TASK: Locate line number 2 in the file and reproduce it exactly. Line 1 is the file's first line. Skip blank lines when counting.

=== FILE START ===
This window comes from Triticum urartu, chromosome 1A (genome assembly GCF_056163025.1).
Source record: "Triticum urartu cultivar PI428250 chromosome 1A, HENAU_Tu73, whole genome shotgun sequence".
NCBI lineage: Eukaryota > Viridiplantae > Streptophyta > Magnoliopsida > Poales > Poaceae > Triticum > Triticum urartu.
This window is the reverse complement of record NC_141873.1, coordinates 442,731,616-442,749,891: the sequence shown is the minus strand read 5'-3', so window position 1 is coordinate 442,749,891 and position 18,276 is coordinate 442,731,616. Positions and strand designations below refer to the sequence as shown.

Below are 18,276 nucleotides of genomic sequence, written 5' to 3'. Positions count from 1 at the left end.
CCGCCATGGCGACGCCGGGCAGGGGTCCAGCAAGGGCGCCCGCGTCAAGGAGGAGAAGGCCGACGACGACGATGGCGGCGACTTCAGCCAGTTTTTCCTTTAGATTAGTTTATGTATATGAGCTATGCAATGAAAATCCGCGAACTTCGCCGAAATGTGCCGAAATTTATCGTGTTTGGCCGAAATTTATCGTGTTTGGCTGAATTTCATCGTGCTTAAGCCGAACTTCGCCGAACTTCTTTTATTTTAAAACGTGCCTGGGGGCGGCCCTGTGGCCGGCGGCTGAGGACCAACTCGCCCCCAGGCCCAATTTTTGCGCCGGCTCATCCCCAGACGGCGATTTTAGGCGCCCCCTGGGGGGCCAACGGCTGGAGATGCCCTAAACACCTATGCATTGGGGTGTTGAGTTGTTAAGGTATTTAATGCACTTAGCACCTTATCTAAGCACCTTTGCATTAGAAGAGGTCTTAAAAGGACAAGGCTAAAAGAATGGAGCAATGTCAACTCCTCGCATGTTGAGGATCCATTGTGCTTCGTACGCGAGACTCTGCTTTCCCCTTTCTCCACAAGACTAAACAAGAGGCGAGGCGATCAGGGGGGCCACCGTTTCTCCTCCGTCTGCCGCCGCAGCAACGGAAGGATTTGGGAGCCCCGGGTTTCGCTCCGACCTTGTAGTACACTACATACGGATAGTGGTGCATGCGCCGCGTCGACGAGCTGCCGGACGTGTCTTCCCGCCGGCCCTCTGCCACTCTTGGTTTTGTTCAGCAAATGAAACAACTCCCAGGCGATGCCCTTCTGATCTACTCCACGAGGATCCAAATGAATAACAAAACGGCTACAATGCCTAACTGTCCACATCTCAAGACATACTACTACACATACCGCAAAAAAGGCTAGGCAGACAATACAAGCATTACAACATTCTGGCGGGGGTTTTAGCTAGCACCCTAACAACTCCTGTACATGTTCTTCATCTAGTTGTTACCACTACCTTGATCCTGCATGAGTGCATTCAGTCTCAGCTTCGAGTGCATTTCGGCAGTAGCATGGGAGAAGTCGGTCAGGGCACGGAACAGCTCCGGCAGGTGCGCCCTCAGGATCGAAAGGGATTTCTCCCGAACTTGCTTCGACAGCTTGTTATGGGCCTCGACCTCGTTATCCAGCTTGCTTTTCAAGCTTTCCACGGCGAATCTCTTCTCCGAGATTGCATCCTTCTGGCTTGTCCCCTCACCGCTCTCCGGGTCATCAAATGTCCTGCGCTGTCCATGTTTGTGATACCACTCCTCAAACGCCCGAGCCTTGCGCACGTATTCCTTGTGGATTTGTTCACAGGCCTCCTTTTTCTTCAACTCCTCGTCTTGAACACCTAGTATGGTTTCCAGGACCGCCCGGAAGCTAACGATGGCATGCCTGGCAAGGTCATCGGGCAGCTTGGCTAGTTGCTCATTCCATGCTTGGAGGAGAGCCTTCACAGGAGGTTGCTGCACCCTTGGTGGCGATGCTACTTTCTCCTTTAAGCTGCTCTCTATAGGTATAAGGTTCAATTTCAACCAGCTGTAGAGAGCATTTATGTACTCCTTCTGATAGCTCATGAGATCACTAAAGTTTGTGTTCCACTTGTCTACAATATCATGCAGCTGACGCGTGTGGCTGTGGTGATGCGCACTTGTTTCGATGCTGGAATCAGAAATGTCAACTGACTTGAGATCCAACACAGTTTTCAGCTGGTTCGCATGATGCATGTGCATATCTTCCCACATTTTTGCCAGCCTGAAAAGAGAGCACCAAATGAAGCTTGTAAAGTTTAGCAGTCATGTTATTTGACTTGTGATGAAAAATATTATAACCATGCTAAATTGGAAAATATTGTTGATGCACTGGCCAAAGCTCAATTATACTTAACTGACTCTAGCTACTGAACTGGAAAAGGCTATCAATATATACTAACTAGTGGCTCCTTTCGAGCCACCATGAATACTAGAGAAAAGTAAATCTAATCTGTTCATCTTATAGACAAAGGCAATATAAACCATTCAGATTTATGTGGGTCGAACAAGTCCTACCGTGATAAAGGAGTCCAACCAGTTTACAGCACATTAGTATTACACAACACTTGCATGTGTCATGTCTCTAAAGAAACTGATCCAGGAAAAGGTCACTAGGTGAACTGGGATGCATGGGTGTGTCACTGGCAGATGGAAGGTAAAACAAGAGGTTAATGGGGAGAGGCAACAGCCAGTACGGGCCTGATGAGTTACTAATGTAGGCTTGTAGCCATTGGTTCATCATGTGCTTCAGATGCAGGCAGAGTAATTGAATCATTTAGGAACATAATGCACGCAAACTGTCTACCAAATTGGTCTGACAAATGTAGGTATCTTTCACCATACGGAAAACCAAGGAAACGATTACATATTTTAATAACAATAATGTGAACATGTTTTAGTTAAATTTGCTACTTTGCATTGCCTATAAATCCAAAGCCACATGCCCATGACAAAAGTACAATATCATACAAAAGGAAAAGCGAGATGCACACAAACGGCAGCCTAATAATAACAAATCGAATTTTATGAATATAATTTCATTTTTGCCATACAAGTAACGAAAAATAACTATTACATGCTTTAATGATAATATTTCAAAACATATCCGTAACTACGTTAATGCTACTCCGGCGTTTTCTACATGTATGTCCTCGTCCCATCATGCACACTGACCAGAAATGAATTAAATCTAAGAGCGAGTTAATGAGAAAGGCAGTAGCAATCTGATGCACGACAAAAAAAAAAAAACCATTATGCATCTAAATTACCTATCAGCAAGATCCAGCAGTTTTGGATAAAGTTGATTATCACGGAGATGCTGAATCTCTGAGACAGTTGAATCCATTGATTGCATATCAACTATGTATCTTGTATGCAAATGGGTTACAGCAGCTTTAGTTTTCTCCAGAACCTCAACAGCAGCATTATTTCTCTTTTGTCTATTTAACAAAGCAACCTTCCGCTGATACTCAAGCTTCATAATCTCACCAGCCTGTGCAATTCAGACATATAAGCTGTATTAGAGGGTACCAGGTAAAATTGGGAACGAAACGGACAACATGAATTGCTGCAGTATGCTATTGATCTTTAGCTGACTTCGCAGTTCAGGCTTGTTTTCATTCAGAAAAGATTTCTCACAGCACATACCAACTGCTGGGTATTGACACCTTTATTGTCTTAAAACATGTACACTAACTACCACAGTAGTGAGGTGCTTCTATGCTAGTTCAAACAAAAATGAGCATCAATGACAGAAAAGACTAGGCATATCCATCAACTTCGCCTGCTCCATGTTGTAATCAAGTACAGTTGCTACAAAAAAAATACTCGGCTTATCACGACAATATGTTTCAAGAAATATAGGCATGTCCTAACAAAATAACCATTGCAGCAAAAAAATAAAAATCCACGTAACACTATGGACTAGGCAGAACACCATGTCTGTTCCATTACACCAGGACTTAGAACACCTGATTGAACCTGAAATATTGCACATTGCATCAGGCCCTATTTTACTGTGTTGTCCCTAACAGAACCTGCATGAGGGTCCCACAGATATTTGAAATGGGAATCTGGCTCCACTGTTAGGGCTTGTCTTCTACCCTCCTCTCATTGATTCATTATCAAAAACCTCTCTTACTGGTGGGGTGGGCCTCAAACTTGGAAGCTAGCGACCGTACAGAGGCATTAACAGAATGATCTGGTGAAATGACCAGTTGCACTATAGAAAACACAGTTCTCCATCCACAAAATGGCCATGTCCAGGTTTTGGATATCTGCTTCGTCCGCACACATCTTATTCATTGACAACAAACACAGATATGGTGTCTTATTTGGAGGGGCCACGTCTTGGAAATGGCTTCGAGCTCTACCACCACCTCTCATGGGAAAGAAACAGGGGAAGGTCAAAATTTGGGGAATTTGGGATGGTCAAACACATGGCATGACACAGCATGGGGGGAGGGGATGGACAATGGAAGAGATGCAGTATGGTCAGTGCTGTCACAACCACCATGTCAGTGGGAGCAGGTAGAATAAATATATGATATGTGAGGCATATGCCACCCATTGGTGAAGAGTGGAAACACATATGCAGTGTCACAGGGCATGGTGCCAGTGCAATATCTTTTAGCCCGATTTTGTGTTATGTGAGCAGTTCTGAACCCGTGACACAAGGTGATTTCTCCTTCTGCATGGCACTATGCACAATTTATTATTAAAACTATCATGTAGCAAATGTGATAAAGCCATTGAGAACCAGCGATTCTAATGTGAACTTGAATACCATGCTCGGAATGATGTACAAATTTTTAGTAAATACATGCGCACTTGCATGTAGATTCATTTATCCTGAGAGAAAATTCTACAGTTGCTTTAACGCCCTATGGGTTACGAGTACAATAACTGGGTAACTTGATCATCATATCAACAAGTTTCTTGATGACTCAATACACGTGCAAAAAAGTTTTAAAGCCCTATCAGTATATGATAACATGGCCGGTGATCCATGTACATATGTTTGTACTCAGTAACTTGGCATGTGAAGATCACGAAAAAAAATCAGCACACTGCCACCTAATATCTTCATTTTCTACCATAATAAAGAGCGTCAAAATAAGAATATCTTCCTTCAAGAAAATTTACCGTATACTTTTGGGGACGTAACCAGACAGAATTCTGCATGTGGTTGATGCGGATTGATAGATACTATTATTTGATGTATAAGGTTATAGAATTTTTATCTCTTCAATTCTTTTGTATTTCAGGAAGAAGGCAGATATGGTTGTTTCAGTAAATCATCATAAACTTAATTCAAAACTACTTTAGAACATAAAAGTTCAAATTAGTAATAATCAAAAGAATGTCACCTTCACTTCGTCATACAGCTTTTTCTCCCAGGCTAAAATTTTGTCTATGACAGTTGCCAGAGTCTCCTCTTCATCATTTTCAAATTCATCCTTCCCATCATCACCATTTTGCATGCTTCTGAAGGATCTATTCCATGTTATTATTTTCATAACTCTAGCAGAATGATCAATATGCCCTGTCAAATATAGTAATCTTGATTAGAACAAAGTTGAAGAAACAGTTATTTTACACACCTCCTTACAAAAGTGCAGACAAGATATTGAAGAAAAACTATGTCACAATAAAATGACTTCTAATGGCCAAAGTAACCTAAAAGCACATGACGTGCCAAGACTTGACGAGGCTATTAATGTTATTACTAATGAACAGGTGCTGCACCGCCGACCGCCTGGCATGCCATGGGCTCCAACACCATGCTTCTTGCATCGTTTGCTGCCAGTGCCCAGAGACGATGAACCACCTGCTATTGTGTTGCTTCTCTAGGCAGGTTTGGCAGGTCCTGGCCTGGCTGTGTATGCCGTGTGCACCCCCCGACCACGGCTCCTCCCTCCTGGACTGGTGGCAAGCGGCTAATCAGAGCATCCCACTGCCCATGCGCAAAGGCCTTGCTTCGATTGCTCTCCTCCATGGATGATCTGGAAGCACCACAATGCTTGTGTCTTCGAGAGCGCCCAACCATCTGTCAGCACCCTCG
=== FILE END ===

Source record: "Triticum urartu cultivar PI428250 chromosome 1A, HENAU_Tu73, whole genome shotgun sequence".